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Physiol Behav. 2011 Jul 6;103(5):445-52. doi: 10.1016/j.physbeh.2011.03.017. Epub 2011 Mar 23.

Behavioural and cardiac responses towards conspecific distress calls in domestic pigs (Sus scrofa).

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Research Unit Behavioural Physiology, Leibniz Institute for Farm Animal Biology, Wilhelm-Stahl-Allee 2, D-18196 Dummerstorf, Germany.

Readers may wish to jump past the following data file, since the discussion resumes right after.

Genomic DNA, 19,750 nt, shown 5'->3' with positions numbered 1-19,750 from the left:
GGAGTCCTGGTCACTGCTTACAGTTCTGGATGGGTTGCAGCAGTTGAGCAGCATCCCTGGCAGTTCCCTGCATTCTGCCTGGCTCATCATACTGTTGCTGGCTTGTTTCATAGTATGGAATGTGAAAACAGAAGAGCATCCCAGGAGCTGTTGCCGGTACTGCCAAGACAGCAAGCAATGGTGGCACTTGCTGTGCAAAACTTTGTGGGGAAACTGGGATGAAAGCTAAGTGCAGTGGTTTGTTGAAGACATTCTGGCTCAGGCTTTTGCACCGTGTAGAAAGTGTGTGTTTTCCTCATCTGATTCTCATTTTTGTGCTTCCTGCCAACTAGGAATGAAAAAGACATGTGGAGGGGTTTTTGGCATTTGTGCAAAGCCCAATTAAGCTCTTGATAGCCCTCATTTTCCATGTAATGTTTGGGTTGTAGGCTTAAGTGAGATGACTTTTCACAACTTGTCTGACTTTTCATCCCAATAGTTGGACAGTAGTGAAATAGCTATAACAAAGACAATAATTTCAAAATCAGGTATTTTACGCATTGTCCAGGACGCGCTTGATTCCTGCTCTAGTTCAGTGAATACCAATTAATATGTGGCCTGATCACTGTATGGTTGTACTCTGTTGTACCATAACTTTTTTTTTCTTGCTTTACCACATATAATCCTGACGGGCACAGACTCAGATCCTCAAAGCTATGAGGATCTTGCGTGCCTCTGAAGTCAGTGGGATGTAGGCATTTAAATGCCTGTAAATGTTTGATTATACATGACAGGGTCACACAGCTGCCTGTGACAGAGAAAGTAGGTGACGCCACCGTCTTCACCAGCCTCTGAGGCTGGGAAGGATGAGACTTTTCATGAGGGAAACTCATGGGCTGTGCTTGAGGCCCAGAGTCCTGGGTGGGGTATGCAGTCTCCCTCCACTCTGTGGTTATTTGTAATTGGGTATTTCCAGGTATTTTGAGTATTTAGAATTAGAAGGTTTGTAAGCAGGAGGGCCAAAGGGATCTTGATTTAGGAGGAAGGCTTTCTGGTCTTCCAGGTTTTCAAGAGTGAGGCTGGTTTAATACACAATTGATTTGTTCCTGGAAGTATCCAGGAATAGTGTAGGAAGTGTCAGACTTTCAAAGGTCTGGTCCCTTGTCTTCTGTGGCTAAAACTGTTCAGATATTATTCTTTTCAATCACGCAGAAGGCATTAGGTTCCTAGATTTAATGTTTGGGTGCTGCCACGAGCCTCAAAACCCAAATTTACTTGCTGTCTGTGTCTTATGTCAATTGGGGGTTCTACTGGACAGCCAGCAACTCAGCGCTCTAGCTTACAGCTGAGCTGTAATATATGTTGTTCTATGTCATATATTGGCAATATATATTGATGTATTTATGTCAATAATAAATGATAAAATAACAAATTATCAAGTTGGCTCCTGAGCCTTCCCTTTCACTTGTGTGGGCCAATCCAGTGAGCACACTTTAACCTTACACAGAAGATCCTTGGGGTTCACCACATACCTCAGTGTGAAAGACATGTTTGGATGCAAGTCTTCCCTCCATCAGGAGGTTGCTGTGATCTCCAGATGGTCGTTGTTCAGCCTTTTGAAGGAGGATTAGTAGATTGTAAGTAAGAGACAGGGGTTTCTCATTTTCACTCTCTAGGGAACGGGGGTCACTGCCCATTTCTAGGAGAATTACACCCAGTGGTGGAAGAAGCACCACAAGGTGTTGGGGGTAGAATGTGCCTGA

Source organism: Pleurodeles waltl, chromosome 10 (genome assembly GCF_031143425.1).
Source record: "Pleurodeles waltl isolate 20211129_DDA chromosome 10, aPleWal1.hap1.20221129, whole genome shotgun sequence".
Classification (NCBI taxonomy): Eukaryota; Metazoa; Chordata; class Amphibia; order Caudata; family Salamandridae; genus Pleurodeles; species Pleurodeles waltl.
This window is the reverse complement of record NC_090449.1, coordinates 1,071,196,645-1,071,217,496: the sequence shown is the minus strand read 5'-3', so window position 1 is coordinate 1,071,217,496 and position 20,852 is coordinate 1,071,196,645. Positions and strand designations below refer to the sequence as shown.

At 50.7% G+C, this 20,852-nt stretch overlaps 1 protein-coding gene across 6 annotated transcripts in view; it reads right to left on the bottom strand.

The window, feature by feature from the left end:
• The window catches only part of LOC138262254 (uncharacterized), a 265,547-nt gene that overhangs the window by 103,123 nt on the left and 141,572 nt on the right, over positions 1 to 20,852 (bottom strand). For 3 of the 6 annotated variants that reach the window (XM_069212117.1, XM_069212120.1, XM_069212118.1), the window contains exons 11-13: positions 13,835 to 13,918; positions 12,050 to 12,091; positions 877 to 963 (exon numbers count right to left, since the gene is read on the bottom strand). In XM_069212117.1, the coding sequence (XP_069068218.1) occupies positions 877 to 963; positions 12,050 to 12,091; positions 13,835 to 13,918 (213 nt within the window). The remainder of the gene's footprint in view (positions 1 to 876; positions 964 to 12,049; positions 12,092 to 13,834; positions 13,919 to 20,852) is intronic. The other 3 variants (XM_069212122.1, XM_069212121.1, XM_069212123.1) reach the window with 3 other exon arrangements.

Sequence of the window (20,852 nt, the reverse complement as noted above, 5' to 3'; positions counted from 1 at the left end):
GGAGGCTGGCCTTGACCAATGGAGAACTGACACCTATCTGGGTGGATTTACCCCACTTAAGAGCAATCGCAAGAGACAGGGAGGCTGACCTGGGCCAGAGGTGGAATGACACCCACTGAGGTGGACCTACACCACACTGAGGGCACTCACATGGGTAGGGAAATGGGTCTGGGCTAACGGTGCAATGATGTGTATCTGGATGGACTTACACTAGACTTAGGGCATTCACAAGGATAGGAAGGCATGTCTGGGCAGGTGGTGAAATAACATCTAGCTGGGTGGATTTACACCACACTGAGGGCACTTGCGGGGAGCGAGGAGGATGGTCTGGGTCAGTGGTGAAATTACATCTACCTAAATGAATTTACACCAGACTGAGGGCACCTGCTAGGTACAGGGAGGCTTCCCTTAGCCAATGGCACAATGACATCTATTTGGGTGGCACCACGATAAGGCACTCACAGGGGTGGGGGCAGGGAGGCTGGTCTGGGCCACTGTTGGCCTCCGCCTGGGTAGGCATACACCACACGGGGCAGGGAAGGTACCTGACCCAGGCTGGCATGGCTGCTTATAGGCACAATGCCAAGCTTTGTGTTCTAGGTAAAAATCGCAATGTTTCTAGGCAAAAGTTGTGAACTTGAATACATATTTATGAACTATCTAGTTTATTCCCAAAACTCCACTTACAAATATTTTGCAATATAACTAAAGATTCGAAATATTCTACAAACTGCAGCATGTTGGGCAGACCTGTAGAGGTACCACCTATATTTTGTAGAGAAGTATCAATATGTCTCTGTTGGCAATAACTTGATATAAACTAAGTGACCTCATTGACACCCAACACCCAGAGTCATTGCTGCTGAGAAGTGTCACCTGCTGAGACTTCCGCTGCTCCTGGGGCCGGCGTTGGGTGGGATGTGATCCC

In domestic pigs, vocalisation can be an indicator of distress and negative emotional states. It might play a role in the transfer of emotion between individuals ('emotional contagion' or 'empathy'), which could result in impaired animal welfare on a group level based on the distress in an individual member of the group. The aim of this study was to characterise the responses of pigs to conspecific distress calls. We performed a playback experiment in an open arena with 24 juvenile German Landrace pigs, during which individual subjects were exposed to both conspecific distress calls and an artificial sine tone (control) on consecutive experimental days. Both behavioural (locomotion, vocalisation, elimination and distance to the speakers) and physiological responses (heart rate and heart rate variability) were measured for 2 min before, during and after the playback of the stimuli (distress calls/control). Subjects showed decreased locomotion and vocalisation rates during both stimuli, suggesting that the animals responded to both stimuli. Heart rates decreased at the onset of both stimuli due to an activation of the parasympathetic system, indicating an orientation response to sudden stimuli. However, heart rates decreased after the end of the distress calls but not after control stimuli, illustrating that conspecific calls and other sounds are evaluated differently. We conclude that pigs exposed to isolation are attentive to conspecific distress vocalisation and hence the information about threat possibly conveyed in it, but they do not share the distress of the caller. Therefore, we could not find direct effects of distress calls of unfamiliar conspecifics on the welfare of isolated juvenile pigs. However, the state of heightened attention elicited by conspecific distress calls may affect a pig's subsequent evaluation of its environment.

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